Childbirth education and shared decision making: a conversation with Dr. Jennifer Vanderlaan

Childbirth education and shared decision making: a conversation with Dr. Jennifer Vanderlaan


In June, Sirajum, Expecting More’s intern, and I had the opportunity to interview Dr. Jennifer Vanderlaan, a PhD trained nurse practitioner and midwife who currently serves as the chair of the Lamaze International Research Workgroup. Our conversation was centered on the Lamaze International Six Healthy Birth Practices and the role of evidence-based childbirth education in shared decision making for pregnant and birthing people.

Yara: Can you start by telling us a bit more about Lamaze International and the six Lamaze healthy birth practices?

Jennifer: Lamaze is a nonprofit organization that was founded in the 1960s as a way to bring some sort of standardization to training for childbirth educators. Lamaze childbirth education is built around the Six Healthy Birth Practices that were adopted out of the evidence based medicine movement.

  • Healthy birth practice number 1 is to let labor begin on its own. For a normal and healthy pregnant person, there’s no need for induction. 
  • Healthy birth practice 2 is to walk, move around, and change positions during labor. We know that this helps a woman progress a little bit faster in labor because it moves her pelvis around the baby as the baby’s moving through the pelvis. For most women, it also gives them a little bit of relief. Changing position changes the way that your muscles are pulling on tendons and pulling in bones and so it is more comfortable if you are up and moving then if you are in the bed. We also know there’s evidence that if you’re upright instead of laying down, labor goes faster.
  • Healthy birth practice 3 is to bring a loved one, a friend, or a doula for continuous support. This comes out of all the evidence that we have, that when people are in labor, if they have somebody there to support them, even if the person isn’t as skilled as you would think in providing comfort measures in labor, the labor is more likely to progress normally. What’s really interesting about this particular one is that the first studies on doulas didn’t even have the doulas do anything. The doula just stood in the corner and they gave the doula a clipboard and just told them to stand in the room and to just be reassuring, and just being reassuring and never touching the person in labor was enough to increase the rate of normal birth which is unbelievable, and goes to show you just how much confidence plays a role in a person being able to labor normally.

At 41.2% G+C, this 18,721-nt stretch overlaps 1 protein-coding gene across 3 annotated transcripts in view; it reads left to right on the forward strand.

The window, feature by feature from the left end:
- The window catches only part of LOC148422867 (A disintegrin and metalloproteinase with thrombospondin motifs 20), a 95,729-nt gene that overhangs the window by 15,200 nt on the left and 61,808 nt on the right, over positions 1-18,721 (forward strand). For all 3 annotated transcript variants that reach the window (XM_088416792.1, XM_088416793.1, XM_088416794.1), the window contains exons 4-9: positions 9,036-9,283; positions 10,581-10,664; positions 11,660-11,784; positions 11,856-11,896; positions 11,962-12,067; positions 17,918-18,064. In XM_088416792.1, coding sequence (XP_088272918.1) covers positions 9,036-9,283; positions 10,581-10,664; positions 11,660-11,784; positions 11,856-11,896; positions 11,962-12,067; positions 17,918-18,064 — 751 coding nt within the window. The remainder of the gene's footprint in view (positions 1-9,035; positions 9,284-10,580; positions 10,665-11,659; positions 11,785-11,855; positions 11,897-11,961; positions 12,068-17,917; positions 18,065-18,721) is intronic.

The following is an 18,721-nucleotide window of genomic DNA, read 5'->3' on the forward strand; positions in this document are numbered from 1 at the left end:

• Healthy birth practice 4 is to avoid interventions that are not medically necessary. An intervention considered anything that you do that wouldn’t normally happen in labor. This one is built on our knowledge that interventions tend to build on each other. When people go into labor and they go to the hospital, the first intervention that they get is the external fetal monitor. It is pretty universal, the baby is monitored for the first 20 minutes in a lot of countries. What happens in the United States – that doesn’t necessarily happen everywhere else – is that the monitor doesn’t come off. And there’s no evidence that having that monitor on all the time is beneficial. It doesn’t reduce poor outcomes for babies, but it does increase rates of cesarean. We have to be thoughtful and use interventions only when there’s a reason to be using the intervention because even something that one might assume is as minor as having the monitor on the belly can change the outcome of life.
  • Healthy birth practice 5 is to avoid giving birth on your back and follow your body’s urges to push. That comes from evidence that being in an upright or squatting position is better for the perineum and it can help prevent a long second stage, and it can help increase the number of people who give birth and maintain an intact perineum.
  • Healthy birth practice 6 is keeping mother and baby together because it’s best for mother, baby, and breastfeeding. This comes from our evidence about skin to skin contact. A lot of hospitals now have that immediate skin to skin contact, but how much skin to skin contact you get is variable by hospital. It’s part of one of the baby friendly initiative steps, so this is actually pretty well adopted in the United States. We know that if you can keep the mom and baby together, breastfeeding goes better. And it’s not just that initial skin to skin contact. If you put the baby in the nursery instead of in the room with the new parent and somebody has to bring the baby for breastfeeding, you’re not able to respond to the baby’s cues, it can take a little bit longer to get the breast milk. Whereas if you put the bassinet for the baby close to the mom, she’s able to respond earlier to the cues and she gets her milk supply earlier. And with a better volume.